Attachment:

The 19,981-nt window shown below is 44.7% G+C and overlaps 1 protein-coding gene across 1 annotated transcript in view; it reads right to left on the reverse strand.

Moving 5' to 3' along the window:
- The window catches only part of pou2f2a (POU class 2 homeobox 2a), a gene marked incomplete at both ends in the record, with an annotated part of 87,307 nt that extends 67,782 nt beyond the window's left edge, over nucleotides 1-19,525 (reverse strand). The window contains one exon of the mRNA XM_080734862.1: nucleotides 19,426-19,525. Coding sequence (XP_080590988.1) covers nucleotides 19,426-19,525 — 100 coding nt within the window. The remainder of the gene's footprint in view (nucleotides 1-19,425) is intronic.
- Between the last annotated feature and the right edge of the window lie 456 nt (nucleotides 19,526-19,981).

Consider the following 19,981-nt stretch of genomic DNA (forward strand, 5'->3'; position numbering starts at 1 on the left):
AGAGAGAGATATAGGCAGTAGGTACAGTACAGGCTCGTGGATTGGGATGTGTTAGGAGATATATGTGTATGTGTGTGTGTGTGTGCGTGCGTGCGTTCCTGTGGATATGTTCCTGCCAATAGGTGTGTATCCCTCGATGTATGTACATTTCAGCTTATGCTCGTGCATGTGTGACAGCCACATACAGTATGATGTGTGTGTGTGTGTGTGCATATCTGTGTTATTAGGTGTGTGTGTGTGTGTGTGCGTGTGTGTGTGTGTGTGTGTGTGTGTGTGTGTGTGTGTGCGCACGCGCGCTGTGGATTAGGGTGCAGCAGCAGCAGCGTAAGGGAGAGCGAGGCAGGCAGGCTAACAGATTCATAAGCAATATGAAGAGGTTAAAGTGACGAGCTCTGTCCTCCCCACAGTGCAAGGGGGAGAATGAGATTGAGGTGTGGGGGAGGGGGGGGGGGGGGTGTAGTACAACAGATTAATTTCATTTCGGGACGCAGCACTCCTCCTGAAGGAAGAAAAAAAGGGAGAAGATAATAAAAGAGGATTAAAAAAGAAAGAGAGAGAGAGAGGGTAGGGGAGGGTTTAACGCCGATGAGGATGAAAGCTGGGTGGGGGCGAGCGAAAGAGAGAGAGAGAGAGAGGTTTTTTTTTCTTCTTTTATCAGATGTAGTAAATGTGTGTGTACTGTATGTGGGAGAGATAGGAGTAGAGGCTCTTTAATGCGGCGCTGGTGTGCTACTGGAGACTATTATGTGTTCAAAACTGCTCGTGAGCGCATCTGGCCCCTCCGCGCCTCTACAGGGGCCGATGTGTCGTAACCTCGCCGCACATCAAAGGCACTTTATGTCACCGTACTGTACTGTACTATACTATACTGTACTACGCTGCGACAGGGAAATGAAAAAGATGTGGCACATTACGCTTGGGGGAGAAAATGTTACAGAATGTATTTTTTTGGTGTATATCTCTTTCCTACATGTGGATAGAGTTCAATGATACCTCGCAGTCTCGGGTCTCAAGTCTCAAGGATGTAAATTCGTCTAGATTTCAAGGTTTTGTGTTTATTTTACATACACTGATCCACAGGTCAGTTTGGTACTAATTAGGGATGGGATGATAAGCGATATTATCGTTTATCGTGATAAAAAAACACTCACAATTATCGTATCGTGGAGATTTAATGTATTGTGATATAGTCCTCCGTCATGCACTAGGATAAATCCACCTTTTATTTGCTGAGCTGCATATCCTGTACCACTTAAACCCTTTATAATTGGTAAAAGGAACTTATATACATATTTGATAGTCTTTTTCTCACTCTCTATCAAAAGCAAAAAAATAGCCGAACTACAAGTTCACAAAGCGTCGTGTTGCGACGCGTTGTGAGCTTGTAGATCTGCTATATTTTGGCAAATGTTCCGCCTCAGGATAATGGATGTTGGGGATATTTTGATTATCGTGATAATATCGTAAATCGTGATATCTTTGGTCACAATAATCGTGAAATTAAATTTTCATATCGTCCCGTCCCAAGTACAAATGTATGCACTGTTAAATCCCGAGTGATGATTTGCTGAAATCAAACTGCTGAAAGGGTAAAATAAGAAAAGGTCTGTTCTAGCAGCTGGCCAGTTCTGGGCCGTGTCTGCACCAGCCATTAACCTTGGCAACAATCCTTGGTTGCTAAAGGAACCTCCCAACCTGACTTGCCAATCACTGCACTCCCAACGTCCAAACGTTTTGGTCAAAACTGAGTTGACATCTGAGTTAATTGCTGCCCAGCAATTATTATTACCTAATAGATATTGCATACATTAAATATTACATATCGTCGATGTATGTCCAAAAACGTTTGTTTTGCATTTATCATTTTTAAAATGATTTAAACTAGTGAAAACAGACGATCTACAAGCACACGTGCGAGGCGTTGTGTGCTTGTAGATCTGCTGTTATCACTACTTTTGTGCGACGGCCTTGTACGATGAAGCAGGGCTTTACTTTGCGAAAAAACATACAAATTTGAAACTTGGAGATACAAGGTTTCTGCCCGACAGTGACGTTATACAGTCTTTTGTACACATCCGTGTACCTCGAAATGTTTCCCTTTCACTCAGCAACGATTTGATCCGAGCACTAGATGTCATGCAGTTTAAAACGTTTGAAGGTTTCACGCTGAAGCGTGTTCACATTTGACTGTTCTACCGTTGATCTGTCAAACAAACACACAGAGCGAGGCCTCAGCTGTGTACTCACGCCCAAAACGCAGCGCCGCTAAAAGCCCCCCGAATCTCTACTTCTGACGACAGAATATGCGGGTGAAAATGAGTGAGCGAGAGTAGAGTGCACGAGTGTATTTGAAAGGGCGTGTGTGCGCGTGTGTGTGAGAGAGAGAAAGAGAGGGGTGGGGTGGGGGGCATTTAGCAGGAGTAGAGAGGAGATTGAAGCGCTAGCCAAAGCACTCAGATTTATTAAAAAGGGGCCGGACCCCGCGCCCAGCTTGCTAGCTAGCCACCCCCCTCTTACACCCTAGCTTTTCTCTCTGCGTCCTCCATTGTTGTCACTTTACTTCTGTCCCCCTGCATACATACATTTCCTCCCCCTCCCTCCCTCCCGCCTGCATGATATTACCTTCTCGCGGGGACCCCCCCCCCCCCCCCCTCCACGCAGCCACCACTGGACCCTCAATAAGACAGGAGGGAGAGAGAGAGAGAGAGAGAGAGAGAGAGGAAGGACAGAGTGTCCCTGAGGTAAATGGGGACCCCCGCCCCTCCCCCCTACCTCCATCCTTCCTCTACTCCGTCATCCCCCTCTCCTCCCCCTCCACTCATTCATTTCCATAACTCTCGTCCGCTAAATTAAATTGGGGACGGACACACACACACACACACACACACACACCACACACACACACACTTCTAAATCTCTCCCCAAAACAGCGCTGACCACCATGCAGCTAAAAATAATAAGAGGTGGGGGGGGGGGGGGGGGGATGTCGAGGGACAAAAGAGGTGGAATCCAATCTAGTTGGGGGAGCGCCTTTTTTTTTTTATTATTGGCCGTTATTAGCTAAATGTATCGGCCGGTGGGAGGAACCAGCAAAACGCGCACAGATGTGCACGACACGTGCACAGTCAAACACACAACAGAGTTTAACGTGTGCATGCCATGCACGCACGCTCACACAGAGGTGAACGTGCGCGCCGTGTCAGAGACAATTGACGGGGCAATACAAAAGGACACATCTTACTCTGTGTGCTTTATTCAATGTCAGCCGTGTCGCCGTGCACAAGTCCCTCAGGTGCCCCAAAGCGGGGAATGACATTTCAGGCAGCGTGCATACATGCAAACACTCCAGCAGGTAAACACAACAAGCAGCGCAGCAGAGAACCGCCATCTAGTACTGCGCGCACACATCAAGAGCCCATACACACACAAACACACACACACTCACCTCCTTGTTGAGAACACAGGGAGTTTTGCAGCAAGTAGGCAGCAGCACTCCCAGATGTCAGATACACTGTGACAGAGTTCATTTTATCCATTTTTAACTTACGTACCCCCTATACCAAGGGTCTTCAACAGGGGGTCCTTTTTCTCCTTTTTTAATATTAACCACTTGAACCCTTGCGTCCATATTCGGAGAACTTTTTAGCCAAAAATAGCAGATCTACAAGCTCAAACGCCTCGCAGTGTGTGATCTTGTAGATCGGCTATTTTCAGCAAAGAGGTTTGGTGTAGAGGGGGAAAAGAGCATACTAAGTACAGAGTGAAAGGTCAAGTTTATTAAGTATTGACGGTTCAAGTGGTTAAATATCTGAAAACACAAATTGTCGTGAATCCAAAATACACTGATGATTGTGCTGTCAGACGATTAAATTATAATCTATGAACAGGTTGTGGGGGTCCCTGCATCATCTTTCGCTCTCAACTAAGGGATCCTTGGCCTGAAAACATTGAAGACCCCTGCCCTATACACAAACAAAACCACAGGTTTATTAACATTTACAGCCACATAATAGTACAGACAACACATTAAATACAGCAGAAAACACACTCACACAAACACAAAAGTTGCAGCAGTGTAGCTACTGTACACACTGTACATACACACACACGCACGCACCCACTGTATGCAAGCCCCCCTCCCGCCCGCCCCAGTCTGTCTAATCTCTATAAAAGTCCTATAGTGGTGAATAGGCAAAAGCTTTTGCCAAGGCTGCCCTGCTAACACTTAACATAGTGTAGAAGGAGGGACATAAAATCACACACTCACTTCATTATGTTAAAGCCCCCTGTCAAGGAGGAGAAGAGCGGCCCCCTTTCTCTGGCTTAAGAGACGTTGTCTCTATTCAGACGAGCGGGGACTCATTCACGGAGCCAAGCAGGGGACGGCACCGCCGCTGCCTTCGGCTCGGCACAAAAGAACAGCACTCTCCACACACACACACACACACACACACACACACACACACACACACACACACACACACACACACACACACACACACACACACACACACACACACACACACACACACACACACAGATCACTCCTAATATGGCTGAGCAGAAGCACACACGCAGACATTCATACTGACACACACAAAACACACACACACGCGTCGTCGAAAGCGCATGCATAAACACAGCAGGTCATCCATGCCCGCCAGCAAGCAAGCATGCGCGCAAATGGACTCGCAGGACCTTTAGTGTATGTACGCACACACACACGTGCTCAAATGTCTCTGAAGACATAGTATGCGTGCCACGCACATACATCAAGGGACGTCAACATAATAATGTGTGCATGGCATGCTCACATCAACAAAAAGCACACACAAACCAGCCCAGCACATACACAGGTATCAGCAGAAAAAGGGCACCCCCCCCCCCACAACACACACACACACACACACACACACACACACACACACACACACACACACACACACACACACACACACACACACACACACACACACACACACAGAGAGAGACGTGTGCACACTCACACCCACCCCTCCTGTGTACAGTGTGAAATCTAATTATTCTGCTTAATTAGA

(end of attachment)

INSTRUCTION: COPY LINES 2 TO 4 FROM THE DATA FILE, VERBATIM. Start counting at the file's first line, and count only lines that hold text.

Moving 5' to 3' along the window:
- The window catches only part of pou2f2a (POU class 2 homeobox 2a), a gene marked incomplete at both ends in the record, with an annotated part of 87,307 nt that extends 67,782 nt beyond the window's left edge, over nucleotides 1-19,525 (reverse strand). The window contains one exon of the mRNA XM_080734862.1: nucleotides 19,426-19,525. Coding sequence (XP_080590988.1) covers nucleotides 19,426-19,525 — 100 coding nt within the window. The remainder of the gene's footprint in view (nucleotides 1-19,425) is intronic.
- Between the last annotated feature and the right edge of the window lie 456 nt (nucleotides 19,526-19,981).